May's Book is: The Bell Jar by Sylvia Plath
1) We have a beautiful beach house just south of Mandurah which is a summer library of sorts. It's where books that no longer fit on the shelf at home go to live when our family just can't bear to part with them. We are big readers on Mum's side of the family, and so we have a lot of books there! The Bell Jar by Sylvia Plath is a book that I found on the shelf down there when I was at a loss for what to read and I adored it! I'm going to link The Bell Jar to Colleen McCullough's The Thorn Birds, because I have vivid memories of reading both of these books during trips to our beach house.
2) The Thorn Birds is a big book; a romance novel that is also a sort of family saga. The first book that springs to mind for me when I think of similar books is Kate Morton's The Shifting Fog (Also called The House at Riverton). It's thanks to these two books that I have a lot of love for LOOOOONG historical romance novels, and partly thanks to novels like these that I write what I do.
3) In fact, if I could have written any one book that already exists, I would choose either The Shifting Fog or The Blind Assassin by Margaret Atwood. I love the settings of these novels deeply. They are steeped in nostalgia like old portraits and the way the timeline shifts back and forth to give bits of the puzzle slowly but surely is the perfect plot device for pacing.
4) I only ever borrowed very few novels from the University library in my time as an undergrad, but two that I can remember (that I actually read) were The Blind Assassin and Franny and Zooey by JD Salinger. I read part of Franny and Zooey in the library one rainy day when I was waiting for a class to start and loved it so much that I copied whole sections out into my journal because they felt so true to me. I especially liked the description of the kind of person who turns up in academic contexts and tries to bigmouth his way into getting respect. I wish I knew which journal I'd written these quotes in but I just don't know!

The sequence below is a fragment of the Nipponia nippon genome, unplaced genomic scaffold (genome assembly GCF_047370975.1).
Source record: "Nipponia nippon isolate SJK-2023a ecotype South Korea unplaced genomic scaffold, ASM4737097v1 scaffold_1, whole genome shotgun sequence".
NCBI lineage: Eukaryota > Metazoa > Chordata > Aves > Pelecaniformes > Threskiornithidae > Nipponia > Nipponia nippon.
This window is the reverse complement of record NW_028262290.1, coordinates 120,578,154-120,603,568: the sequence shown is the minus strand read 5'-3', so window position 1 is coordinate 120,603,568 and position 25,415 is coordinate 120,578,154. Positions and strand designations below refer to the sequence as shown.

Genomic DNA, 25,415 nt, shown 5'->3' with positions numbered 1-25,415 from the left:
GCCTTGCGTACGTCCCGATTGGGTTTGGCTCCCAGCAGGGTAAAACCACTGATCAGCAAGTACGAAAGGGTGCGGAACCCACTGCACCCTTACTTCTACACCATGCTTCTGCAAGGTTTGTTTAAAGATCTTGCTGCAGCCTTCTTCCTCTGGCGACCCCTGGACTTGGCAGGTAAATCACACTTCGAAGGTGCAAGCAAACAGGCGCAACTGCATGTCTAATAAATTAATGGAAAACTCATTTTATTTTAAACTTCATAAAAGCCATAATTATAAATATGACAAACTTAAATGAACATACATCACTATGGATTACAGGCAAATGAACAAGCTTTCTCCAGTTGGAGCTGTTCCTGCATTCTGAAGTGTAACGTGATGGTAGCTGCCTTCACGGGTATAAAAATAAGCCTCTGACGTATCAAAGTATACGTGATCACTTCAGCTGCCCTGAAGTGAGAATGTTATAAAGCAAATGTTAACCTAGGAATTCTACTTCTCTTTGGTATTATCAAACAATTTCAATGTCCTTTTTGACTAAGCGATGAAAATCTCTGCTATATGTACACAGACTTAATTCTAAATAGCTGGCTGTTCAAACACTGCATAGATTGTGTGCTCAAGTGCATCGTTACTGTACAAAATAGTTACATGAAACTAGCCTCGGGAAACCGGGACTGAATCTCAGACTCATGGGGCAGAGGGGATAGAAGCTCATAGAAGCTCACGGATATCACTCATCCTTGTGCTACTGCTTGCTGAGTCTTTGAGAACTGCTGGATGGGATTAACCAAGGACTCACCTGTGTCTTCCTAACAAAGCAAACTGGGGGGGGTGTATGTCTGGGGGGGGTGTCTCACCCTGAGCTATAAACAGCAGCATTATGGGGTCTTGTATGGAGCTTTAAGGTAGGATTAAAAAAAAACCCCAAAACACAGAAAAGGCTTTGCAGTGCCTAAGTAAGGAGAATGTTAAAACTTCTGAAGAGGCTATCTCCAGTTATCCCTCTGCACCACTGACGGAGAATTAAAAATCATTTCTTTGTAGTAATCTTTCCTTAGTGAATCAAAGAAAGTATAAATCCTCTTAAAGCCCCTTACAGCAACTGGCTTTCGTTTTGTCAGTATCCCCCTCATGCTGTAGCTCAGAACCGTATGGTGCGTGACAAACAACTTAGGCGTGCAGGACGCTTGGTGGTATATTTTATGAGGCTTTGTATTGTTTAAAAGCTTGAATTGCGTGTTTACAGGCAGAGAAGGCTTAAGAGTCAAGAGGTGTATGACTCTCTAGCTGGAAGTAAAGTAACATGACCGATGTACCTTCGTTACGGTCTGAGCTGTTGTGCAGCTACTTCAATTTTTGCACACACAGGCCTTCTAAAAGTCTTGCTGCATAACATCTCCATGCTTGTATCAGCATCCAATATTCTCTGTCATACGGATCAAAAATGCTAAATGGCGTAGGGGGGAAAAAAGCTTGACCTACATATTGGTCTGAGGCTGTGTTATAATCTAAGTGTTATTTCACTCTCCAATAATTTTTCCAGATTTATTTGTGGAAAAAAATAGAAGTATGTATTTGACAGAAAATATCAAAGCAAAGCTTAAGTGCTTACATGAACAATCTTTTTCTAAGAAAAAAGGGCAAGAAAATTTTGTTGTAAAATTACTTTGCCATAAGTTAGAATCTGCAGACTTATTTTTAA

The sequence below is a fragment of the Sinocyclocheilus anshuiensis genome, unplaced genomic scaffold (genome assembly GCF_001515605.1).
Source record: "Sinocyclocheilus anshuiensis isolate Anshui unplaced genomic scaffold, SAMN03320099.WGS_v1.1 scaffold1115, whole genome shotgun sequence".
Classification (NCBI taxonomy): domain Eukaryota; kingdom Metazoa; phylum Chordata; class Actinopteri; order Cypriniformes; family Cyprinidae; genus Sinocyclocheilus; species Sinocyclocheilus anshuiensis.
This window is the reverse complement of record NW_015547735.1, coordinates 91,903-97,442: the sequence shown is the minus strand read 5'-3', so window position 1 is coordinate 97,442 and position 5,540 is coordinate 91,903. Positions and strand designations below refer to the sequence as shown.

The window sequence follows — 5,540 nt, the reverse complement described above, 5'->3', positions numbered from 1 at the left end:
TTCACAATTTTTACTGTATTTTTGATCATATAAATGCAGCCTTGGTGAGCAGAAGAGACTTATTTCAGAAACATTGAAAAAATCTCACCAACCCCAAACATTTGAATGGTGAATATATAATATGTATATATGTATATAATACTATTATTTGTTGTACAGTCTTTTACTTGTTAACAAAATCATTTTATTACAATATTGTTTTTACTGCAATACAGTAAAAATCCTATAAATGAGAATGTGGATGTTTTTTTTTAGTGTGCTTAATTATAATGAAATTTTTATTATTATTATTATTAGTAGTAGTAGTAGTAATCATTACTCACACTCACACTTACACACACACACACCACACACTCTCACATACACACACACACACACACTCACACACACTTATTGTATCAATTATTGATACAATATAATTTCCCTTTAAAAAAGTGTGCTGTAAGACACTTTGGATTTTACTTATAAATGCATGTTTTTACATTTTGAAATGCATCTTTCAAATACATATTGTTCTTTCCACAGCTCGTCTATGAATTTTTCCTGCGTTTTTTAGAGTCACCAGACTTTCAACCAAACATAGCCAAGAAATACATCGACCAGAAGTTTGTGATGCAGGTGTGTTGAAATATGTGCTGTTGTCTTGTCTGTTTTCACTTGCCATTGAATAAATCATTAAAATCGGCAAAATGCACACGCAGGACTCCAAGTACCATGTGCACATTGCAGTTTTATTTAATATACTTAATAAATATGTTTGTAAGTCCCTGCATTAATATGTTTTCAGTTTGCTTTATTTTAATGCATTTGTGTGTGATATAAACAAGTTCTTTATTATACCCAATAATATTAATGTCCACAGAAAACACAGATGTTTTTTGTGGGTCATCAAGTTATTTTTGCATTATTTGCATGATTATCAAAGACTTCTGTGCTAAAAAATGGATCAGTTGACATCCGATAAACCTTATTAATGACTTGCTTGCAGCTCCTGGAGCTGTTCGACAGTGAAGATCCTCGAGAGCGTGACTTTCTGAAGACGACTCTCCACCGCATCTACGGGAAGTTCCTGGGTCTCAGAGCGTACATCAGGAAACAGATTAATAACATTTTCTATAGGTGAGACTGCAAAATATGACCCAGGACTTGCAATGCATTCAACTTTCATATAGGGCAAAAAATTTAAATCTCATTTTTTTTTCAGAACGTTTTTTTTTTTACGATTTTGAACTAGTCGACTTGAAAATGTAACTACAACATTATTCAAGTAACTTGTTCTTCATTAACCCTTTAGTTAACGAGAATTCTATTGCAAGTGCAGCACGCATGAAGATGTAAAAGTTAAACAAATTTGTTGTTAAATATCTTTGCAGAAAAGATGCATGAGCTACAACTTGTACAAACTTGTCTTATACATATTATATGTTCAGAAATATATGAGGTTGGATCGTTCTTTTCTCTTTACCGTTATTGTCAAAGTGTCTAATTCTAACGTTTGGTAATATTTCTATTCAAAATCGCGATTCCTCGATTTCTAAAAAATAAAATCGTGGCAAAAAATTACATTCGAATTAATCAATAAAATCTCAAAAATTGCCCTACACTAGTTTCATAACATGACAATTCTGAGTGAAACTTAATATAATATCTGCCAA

5) There are a lot of books out there whose titles mirror this pattern of naming the story after the main characters; one of my recent favourites is Rainbow Rowell's Eleanor and Park which is a young adult novel about a girl from a troubled home who changes schools and attracts a lot of unwanted attention from the local kids because of her old clothes and cheap haircut. Eleanor ends up sitting next to Park on the bus and through a love of music they become friends, and slowly fall in love. It's a book that captures the sense of urgency you feel when you're in high school and you're falling in love and most things feel like the end of the world.
6) One of the major themes in Eleanor and Park is bullying, which is also a theme in Ruth Ozeki's latest novel, A Tale for the Time Being. When I read this novel I was really shocked by the bullying, or ijime experienced by the young Japanese narrator which at times seemed to border on physical and sexual assault. It was interesting to note the cultural differences between the types of bullying in the two novels.
The six degrees of separation meme is hosted by Annabel Smith and Emma Chapman.
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Well, that's it! Make sure you post your link in the comments on Annabel or Emma's blogs if you want to play, and I'll catch you next time when we play Six Degrees of Separation.